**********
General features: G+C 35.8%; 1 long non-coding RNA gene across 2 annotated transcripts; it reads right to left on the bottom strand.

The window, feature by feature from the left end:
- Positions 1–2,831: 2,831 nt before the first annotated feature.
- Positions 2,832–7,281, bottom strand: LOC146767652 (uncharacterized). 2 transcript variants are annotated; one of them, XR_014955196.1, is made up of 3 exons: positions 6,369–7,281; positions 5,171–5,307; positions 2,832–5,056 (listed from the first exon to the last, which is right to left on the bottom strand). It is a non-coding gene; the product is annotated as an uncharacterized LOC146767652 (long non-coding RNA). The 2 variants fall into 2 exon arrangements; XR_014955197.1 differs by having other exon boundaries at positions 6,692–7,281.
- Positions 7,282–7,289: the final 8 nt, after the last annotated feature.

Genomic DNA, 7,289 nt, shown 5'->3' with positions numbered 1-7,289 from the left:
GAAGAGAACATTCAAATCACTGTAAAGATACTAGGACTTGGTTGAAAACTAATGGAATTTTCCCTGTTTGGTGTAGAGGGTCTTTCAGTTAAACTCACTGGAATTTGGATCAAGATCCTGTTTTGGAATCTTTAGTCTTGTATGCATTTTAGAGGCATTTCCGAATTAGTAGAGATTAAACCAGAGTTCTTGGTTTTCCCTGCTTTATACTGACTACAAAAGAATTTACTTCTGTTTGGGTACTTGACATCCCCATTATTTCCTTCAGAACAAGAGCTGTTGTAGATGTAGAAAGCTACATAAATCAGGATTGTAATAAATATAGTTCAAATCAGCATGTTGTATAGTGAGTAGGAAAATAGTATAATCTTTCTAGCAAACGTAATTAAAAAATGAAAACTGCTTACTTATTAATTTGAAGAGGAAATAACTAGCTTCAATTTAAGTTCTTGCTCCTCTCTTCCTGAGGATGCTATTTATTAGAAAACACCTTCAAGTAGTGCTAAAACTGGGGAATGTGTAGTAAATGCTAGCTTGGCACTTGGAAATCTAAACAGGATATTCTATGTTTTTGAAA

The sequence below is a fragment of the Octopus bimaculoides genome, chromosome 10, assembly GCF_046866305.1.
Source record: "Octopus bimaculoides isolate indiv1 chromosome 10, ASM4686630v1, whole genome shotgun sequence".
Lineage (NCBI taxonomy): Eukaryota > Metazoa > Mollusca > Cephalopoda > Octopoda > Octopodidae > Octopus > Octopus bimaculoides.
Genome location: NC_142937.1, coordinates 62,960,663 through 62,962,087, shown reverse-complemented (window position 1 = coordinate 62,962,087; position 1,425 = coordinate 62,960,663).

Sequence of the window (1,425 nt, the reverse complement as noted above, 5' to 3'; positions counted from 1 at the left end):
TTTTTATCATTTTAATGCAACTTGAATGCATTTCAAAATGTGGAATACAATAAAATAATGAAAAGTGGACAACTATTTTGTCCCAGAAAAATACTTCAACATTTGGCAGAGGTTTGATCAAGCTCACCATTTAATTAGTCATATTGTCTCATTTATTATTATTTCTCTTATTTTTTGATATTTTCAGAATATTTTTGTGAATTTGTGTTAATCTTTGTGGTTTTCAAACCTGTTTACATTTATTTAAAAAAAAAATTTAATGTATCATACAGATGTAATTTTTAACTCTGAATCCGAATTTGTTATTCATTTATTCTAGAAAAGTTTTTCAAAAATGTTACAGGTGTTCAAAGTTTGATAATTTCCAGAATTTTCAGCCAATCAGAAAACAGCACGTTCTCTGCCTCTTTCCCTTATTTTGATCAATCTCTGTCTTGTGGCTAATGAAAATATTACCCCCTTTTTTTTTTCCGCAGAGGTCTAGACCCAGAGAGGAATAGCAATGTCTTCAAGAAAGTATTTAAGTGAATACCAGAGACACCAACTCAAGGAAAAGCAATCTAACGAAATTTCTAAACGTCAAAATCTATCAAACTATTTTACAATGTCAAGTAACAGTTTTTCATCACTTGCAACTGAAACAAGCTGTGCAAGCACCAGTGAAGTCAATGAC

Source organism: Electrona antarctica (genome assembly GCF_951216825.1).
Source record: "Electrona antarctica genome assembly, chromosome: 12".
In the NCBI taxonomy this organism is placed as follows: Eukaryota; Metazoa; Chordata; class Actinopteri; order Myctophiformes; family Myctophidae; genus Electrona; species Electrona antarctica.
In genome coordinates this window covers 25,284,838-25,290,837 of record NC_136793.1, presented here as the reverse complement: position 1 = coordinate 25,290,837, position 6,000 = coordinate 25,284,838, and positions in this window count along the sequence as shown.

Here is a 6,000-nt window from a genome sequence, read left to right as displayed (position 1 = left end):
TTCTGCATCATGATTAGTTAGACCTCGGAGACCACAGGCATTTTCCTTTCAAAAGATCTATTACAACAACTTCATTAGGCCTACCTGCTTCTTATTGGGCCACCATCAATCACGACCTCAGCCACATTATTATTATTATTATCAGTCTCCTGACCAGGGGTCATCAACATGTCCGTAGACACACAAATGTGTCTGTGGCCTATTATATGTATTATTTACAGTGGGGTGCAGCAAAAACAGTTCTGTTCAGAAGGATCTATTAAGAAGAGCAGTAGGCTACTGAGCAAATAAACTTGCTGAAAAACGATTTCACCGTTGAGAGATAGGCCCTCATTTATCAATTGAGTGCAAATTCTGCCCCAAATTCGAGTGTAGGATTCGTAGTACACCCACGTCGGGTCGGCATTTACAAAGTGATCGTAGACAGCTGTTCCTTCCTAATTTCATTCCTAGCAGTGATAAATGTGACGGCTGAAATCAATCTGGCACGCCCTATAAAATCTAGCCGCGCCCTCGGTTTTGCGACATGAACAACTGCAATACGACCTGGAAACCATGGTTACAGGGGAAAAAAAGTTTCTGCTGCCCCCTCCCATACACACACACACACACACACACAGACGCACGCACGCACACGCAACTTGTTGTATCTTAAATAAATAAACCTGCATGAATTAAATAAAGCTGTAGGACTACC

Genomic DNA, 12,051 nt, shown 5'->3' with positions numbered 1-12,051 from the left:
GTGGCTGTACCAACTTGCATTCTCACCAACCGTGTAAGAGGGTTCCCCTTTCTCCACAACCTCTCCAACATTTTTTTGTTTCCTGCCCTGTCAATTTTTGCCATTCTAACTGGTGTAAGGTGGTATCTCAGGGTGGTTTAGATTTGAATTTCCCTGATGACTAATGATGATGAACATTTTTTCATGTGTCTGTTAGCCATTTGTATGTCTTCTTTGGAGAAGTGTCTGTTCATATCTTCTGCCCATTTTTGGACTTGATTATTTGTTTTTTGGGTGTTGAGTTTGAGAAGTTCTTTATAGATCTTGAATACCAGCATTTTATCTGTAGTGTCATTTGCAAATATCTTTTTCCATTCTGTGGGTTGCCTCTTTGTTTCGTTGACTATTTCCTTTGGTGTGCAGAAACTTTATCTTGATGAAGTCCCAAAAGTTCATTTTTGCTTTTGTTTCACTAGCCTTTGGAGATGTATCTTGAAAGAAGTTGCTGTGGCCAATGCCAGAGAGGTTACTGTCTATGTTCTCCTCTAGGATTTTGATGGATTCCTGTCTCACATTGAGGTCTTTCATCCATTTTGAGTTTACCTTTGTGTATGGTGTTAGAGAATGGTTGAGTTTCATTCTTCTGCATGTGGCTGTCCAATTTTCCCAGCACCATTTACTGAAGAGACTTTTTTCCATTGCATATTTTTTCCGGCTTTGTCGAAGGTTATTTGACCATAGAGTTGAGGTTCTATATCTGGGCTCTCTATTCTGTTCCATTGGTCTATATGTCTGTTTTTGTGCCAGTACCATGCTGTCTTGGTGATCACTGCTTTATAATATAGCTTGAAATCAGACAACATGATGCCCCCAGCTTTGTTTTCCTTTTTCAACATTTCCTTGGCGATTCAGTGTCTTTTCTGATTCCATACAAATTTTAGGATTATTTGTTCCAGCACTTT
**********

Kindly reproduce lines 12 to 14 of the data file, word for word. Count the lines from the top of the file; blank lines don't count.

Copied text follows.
Sequence of the window (1,425 nt, the reverse complement as noted above, 5' to 3'; positions counted from 1 at the left end):
TTTTTATCATTTTAATGCAACTTGAATGCATTTCAAAATGTGGAATACAATAAAATAATGAAAAGTGGACAACTATTTTGTCCCAGAAAAATACTTCAACATTTGGCAGAGGTTTGATCAAGCTCACCATTTAATTAGTCATATTGTCTCATTTATTATTATTTCTCTTATTTTTTGATATTTTCAGAATATTTTTGTGAATTTGTGTTAATCTTTGTGGTTTTCAAACCTGTTTACATTTATTTAAAAAAAAAATTTAATGTATCATACAGATGTAATTTTTAACTCTGAATCCGAATTTGTTATTCATTTATTCTAGAAAAGTTTTTCAAAAATGTTACAGGTGTTCAAAGTTTGATAATTTCCAGAATTTTCAGCCAATCAGAAAACAGCACGTTCTCTGCCTCTTTCCCTTATTTTGATCAATCTCTGTCTTGTGGCTAATGAAAATATTACCCCCTTTTTTTTTTCCGCAGAGGTCTAGACCCAGAGAGGAATAGCAATGTCTTCAAGAAAGTATTTAAGTGAATACCAGAGACACCAACTCAAGGAAAAGCAATCTAACGAAATTTCTAAACGTCAAAATCTATCAAACTATTTTACAATGTCAAGTAACAGTTTTTCATCACTTGCAACTGAAACAAGCTGTGCAAGCACCAGTGAAGTCAATGAC

Source organism: Electrona antarctica (genome assembly GCF_951216825.1).